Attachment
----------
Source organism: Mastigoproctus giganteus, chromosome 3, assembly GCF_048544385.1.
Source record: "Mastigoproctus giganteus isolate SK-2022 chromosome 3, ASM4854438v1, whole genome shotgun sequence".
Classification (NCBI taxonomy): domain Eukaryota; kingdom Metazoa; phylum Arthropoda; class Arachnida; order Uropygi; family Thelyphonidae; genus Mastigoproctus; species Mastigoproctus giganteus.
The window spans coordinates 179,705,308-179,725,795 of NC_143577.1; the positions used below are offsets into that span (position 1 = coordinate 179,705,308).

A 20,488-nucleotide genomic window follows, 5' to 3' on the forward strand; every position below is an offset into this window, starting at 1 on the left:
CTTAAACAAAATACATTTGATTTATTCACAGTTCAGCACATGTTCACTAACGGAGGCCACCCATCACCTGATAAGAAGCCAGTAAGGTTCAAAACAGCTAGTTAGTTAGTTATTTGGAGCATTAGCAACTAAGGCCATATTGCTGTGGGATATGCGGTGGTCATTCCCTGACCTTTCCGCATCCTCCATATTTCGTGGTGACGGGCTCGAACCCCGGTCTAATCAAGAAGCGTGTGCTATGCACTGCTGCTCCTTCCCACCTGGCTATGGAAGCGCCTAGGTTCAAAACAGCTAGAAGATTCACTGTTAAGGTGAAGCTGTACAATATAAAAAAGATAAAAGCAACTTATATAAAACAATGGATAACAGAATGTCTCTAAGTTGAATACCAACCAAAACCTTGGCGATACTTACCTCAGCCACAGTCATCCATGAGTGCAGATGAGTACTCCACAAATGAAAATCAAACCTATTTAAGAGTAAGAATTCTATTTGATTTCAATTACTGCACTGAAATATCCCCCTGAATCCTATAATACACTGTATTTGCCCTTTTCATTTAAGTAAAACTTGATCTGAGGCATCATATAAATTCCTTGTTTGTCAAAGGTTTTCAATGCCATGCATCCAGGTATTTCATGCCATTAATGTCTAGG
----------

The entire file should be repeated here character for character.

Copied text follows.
Source organism: Mastigoproctus giganteus, chromosome 3, assembly GCF_048544385.1.
Source record: "Mastigoproctus giganteus isolate SK-2022 chromosome 3, ASM4854438v1, whole genome shotgun sequence".
Classification (NCBI taxonomy): domain Eukaryota; kingdom Metazoa; phylum Arthropoda; class Arachnida; order Uropygi; family Thelyphonidae; genus Mastigoproctus; species Mastigoproctus giganteus.
The window spans coordinates 179,705,308-179,725,795 of NC_143577.1; the positions used below are offsets into that span (position 1 = coordinate 179,705,308).

A 20,488-nucleotide genomic window follows, 5' to 3' on the forward strand; every position below is an offset into this window, starting at 1 on the left:
CTTAAACAAAATACATTTGATTTATTCACAGTTCAGCACATGTTCACTAACGGAGGCCACCCATCACCTGATAAGAAGCCAGTAAGGTTCAAAACAGCTAGTTAGTTAGTTATTTGGAGCATTAGCAACTAAGGCCATATTGCTGTGGGATATGCGGTGGTCATTCCCTGACCTTTCCGCATCCTCCATATTTCGTGGTGACGGGCTCGAACCCCGGTCTAATCAAGAAGCGTGTGCTATGCACTGCTGCTCCTTCCCACCTGGCTATGGAAGCGCCTAGGTTCAAAACAGCTAGAAGATTCACTGTTAAGGTGAAGCTGTACAATATAAAAAAGATAAAAGCAACTTATATAAAACAATGGATAACAGAATGTCTCTAAGTTGAATACCAACCAAAACCTTGGCGATACTTACCTCAGCCACAGTCATCCATGAGTGCAGATGAGTACTCCACAAATGAAAATCAAACCTATTTAAGAGTAAGAATTCTATTTGATTTCAATTACTGCACTGAAATATCCCCCTGAATCCTATAATACACTGTATTTGCCCTTTTCATTTAAGTAAAACTTGATCTGAGGCATCATATAAATTCCTTGTTTGTCAAAGGTTTTCAATGCCATGCATCCAGGTATTTCATGCCATTAATGTCTAGG